Set up the truth and reconciliation commission. $1. 9 Billion was promised to the aboriginal people. Canadian charter of rights guaranteed the rights of aboriginal people. Rituals of the Aboriginal People 1. The Sacred in Daily Life and the Environment: All Is sacred, everything is interconnected, everything is invaded by the spirit power, aspect of a person’s physical environment holds power. People must be attentive of their physical environment to understand its power. They pray to recognize God’s greatness and to express their thanks for his gifts; it can be sung or spoken.

Some prayers involve sacrifice or a gift. 2. Smudging: Sacred herbs are burned in a shell or a bowl and then smoke is brushed or washed over the entire body. The cleansing smoke can purify places and people. The ashes are also holy and they have to be returned to the earth in an area where they will not be stepped on. . Sacred Pipe Ceremony: The pipe symbolizes unity and harmony of the world. To smoke the pipe ritual is to give back to the world its unity, peace, and harmony. Before lighting it, the pipe carrier prays that the whole universe and all it contains can be transferred to the pipe.

The fire is the Great Spirit and all that is burned goes to him. The stone bowl = truth. Stem = the way we should live in harmony with all creations. The bowl with a hole = woman. Stem = man. Joining the two symbolizes a union between men and women of the world. Involves all elements of earth to show unity with all creations. 4. Sweat Lodge: Purifies the body, mind, spirit, and heart and restore relationships with self, others, the creator and all creations. Place of spiritual refuge and healing. (womb of mother earth) Closed structure with a pit of heated rocks.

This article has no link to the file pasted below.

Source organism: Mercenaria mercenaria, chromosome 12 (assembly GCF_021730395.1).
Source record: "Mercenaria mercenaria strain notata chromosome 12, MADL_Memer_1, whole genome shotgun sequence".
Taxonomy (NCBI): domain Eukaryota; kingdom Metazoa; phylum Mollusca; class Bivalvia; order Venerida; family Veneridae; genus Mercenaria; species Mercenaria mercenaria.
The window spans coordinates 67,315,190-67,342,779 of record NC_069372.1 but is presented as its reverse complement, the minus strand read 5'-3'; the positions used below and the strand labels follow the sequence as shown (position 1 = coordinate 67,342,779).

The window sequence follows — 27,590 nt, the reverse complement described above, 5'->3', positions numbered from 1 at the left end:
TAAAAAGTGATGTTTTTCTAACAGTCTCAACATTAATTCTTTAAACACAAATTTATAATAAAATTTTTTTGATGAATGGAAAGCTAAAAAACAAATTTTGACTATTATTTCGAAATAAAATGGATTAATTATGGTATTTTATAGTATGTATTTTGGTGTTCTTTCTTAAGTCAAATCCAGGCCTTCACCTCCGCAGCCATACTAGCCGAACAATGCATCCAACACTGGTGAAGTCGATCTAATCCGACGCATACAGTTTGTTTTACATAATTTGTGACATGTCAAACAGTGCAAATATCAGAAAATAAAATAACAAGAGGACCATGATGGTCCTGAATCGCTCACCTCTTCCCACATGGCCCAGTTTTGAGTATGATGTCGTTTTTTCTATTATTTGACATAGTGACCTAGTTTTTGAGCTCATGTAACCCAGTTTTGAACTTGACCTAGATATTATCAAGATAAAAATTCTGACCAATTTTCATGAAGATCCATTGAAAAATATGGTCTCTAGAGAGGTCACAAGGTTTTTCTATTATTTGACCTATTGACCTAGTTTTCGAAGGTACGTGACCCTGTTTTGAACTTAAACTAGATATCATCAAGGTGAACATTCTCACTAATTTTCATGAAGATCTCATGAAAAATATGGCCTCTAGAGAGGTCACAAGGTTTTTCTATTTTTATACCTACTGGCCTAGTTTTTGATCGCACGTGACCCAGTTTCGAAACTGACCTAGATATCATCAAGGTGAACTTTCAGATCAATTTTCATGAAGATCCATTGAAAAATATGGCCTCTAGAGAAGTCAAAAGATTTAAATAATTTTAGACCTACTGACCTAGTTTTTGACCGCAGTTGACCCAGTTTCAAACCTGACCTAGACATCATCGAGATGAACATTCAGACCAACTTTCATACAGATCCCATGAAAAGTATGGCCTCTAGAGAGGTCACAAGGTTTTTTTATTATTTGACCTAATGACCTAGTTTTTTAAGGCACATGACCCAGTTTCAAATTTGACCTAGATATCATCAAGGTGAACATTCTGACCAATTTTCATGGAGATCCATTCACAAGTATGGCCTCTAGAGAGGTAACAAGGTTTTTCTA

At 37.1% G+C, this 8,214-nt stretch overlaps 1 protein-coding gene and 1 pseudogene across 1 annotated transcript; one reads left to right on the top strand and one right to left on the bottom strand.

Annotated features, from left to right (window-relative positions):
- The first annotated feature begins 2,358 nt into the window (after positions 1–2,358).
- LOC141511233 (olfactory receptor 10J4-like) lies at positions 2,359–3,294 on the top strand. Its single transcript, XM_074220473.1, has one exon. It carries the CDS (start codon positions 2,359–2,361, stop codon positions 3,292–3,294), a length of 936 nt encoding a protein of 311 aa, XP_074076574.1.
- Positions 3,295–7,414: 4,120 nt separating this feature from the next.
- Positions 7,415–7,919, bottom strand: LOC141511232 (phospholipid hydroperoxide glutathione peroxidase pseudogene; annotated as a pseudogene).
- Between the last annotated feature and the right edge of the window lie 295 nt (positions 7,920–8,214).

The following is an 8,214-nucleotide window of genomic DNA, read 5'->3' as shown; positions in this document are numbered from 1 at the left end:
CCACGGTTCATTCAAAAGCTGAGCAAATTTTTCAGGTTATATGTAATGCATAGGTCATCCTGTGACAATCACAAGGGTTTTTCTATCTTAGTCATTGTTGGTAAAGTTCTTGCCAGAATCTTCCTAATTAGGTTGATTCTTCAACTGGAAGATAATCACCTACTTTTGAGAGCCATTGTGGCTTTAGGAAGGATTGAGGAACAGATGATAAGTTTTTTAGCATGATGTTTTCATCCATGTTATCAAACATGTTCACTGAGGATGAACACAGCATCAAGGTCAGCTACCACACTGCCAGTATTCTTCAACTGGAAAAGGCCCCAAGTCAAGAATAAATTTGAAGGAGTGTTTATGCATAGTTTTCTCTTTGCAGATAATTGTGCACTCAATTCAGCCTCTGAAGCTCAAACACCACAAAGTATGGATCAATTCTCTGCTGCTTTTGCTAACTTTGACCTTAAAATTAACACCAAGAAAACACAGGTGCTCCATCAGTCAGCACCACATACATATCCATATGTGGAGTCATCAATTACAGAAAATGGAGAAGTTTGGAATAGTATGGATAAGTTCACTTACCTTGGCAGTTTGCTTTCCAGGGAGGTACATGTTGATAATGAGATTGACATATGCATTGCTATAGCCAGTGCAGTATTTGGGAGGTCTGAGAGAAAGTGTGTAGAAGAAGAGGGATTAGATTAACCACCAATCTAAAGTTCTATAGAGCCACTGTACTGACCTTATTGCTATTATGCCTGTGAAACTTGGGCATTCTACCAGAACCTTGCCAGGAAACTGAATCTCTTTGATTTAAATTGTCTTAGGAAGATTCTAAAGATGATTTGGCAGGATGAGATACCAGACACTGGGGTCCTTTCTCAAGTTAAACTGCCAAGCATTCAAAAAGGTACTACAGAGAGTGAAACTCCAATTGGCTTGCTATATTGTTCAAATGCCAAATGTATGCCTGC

Sweat leader puts water on the rocks to create steam. People return to the innocence of childhood. They sing, pray, talk, meditate, sit in silence, or reflect on creation stories. 5. Birth and Naming: Name giver goes into a state of fasting, meditation, prayer, or dreaming. The name revealed by the spirit is given to the child. As a person matures they can change their name to one that they feel expresses heir identity and relation to the spirit. 6. Puberty: Young people go on a vision quest. (Intense, solitary experience to seek for direction in life. They must go on this quest to be considered as an adult in the community. 7. Hair: Long uncut hair is scared. Worn by men and women. Braided by three strands to signify the body, mind, and spirit. Style worn is usually of spiritual importance and reinforces a belonging to a particular first nation. Cut hair is a sign of mourning. 8. Death: show that they now know what it is to be a spirit. Ojibwa celebrate Feast of the Dead each autumn to remember all who have died last year. Person who lost someone holds a banquet for entire village.